A bluefin tuna can grow to the size of a car, weigh twice as much as a grand piano, swim as fast as a running lion, and keep its muscles at human body temperature even in the ocean's coldest depths. It's also wildly delicious, with a sweet, briny, but meaty taste and a melt-in-your mouth texture that has made it the most expensive fish in the world, with a single bluefin selling for a record-breaking $3 million in 2019. Not bad for a fish that, until recently, New England fishermen used to have to pay to dispose of. This episode, we've got the story of how the king of fish went from the coin of the realm in ancient Byzantium to cat food before bouncing back, in a tale that involves Alexander the Great, Ernest Hemingway, and a couple of Canadian coffin-makers. But popularity has proven a double-edged sword for the bluefin: in the past few decades, it's been fished almost to extinction, while also becoming the poster child for saving the oceans. These days there's big news in tuna world, and, for the first time in years, environmentalists and scientists have hope for the bluefin's future. So is it time to start ordering maguro again at the sushi bar?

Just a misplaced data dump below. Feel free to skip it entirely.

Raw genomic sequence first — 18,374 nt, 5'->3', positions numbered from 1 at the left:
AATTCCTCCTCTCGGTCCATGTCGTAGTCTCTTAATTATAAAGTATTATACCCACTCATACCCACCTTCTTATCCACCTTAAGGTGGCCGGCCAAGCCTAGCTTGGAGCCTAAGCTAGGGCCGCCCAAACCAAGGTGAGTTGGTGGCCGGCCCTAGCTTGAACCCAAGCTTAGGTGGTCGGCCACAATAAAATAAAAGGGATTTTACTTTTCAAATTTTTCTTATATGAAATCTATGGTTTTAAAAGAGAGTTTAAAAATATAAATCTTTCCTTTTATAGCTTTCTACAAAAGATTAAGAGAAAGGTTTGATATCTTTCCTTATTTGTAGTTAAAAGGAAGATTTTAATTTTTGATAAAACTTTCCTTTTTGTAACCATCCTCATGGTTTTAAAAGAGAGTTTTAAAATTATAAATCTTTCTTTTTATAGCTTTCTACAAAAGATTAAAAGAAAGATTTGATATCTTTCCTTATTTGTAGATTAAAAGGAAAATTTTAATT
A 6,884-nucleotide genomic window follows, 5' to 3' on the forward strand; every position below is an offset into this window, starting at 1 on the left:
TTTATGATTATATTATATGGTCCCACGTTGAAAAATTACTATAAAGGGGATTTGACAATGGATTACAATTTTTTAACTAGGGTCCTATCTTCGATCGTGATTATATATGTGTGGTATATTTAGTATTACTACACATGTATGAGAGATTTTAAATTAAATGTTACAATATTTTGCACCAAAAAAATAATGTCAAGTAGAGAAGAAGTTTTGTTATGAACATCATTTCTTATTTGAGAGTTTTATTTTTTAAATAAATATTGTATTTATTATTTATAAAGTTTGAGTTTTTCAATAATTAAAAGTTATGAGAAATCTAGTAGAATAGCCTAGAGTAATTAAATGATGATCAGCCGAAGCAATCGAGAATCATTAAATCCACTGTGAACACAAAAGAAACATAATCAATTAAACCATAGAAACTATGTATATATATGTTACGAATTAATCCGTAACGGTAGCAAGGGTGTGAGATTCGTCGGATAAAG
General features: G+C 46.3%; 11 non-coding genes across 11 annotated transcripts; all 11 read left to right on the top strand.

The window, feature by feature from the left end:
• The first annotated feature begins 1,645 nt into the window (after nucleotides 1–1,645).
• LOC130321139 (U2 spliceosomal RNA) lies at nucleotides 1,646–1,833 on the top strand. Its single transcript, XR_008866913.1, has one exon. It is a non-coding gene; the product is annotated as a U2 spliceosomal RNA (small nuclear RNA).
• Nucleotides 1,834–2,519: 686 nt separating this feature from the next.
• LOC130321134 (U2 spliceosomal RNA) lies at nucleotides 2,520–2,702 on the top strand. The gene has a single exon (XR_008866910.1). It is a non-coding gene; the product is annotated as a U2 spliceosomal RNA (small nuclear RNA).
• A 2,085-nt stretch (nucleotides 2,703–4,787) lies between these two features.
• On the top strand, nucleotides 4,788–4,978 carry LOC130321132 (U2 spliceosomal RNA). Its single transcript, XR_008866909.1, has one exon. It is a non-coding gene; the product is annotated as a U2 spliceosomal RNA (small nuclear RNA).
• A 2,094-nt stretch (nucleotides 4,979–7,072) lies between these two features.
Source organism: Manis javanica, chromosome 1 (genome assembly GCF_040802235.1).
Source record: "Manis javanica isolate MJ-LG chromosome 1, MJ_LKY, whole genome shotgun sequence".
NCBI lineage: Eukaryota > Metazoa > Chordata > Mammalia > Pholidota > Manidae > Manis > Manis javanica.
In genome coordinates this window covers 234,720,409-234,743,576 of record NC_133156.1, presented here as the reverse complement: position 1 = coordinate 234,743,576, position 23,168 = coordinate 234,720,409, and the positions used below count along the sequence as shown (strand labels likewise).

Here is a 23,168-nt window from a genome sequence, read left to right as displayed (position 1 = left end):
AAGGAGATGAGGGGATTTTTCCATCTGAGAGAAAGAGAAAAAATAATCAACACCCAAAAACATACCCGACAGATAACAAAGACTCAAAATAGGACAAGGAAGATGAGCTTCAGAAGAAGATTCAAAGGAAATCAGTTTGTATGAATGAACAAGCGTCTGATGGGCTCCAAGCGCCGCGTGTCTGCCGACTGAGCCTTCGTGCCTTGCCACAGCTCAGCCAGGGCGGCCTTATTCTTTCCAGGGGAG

Some massive Atlantic bluefin tuna caught—and in all likelihood, then dumped back into the ocean—in Wedgeport, Nova Scotia, in 1935, by fishermen Michael Lerner and Tommy Gifford. (Image credit: Wedgeport Sport Tuna Fishing Museum and Interpretative Centre)
Grantly Galland and Nichola Clark
This episode of Gastropod was supported in part by a generous grant from the Alfred P. Sloan Foundation for the Public Understanding of Science, Technology, and Economics. Check out the other books, movies, shows, podcasts, and more that they support here.
Click here for a transcript of the show. Please note that the transcript is provided as a courtesy and may contain errors.